Day 1 initiative a resounding success

The Southerner

By Gregory Fedorov

Finally, APS has done something right. While this is something I’d assume you don’t hear often, I say it wholeheartedly. Three years ago, APS launched the Day 1 initiative, aimed at ensuring that all students have the resources, supplies, schedules and teachers on the first day of school.

It took three years, but for the first time, Grady felt extremely different on day one: like a place meant for learning. Teachers seemed more passionate about their subject areas and were noticeably at ease, the air conditioning actually worked in most of my classrooms, I received all of my textbooks, and I didn’t have to waste four hours on the first day in a pointless assembly just to get sorted into my homeroom. This year, 93 percent of APS high school students had complete schedules by the first day. Here at Grady, 12th grade assistant principal Willie Vincent was in charge of scheduling, and he did a phenomenal job of it during the summer. The focus on getting schedules finalized early rather than relying on the first two weeks of the semester paid off. I, as well as many other students, was able to get my schedule finalized easily before school started. Thus, I’ve been able to dive right into the material in my classes without worrying about major schedule changes—a phenomenon that feels like a luxury given that, in past years, my schedule could have completely transformed two weeks into the year.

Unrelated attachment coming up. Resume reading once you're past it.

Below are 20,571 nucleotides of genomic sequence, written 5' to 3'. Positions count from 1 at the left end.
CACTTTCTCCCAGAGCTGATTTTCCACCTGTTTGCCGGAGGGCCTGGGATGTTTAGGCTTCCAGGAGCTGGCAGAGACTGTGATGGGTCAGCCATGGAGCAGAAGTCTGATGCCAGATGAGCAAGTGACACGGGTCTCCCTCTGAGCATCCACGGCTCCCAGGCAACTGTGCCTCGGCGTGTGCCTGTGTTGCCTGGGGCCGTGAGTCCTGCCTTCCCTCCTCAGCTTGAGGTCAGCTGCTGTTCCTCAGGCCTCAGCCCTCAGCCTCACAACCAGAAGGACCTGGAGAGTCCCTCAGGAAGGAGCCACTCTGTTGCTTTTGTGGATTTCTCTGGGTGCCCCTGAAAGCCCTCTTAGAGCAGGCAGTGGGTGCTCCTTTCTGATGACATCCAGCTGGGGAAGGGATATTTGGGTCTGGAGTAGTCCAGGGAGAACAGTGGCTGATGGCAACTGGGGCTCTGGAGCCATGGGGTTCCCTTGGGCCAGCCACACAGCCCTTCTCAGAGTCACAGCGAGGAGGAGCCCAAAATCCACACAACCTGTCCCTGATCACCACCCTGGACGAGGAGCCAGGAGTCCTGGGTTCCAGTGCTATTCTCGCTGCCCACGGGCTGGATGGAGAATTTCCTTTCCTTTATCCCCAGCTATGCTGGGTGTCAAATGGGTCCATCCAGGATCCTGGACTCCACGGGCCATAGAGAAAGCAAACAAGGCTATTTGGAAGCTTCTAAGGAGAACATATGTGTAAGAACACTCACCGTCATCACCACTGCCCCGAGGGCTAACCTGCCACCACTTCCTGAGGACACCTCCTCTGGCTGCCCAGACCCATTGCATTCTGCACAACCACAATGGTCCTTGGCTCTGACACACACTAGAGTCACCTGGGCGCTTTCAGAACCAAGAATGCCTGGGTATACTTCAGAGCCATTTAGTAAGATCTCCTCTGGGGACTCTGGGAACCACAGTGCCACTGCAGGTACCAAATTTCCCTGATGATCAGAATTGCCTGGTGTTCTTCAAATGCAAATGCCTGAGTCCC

Lately, it’s been feeling like whenever APS has a vision for the future, it gets sidelined by internal complaints or capital constraints. But not in this case. In 2013 and 2014, APS estimated that their Day 1  preparedness index hit a haphazard 71 percent. The rating, which encompassed staff vacancies, schedule completion and attendance rates, was nowhere near acceptable. This year, the program has finally started showing the intended results, as the Atlanta Board of Education noted in an August, 2015 presentation, with 100 percent of principal positions filled and 100 percent of teachers meeting certification and qualification requirements across the system.

Persistence is key; APS has delivered. Consistent robocalls promoted Day 1 and various events associated with it. The Back to School Bash, for instance, is a campaign by APS—part of the Day 1 initiative—to distribute 5,000 backpacks to low-income students. It was a huge leap forward, increasing outreach to students who struggle to gain the necessary supplies. The overhaul is finally giving us an idea of APS’ new direction.

If APS keeps rolling out initiatives like Day 1, we should all be looking forward to a year of problem-solving and success. Fixing the first day of school is a good start, no doubt. But more importantly, it shows the potential to fix grander issues, such as systemic overcrowding and crumbling infrastructure. While there are a plethora of issues that are waiting to be resolved, it seems that if this initiative and drive to keep education a priority continues into the future, Grady and the rest of the system will inevitably prosper. Soon, it may even be a norm to hear positive remarks about APS.  p

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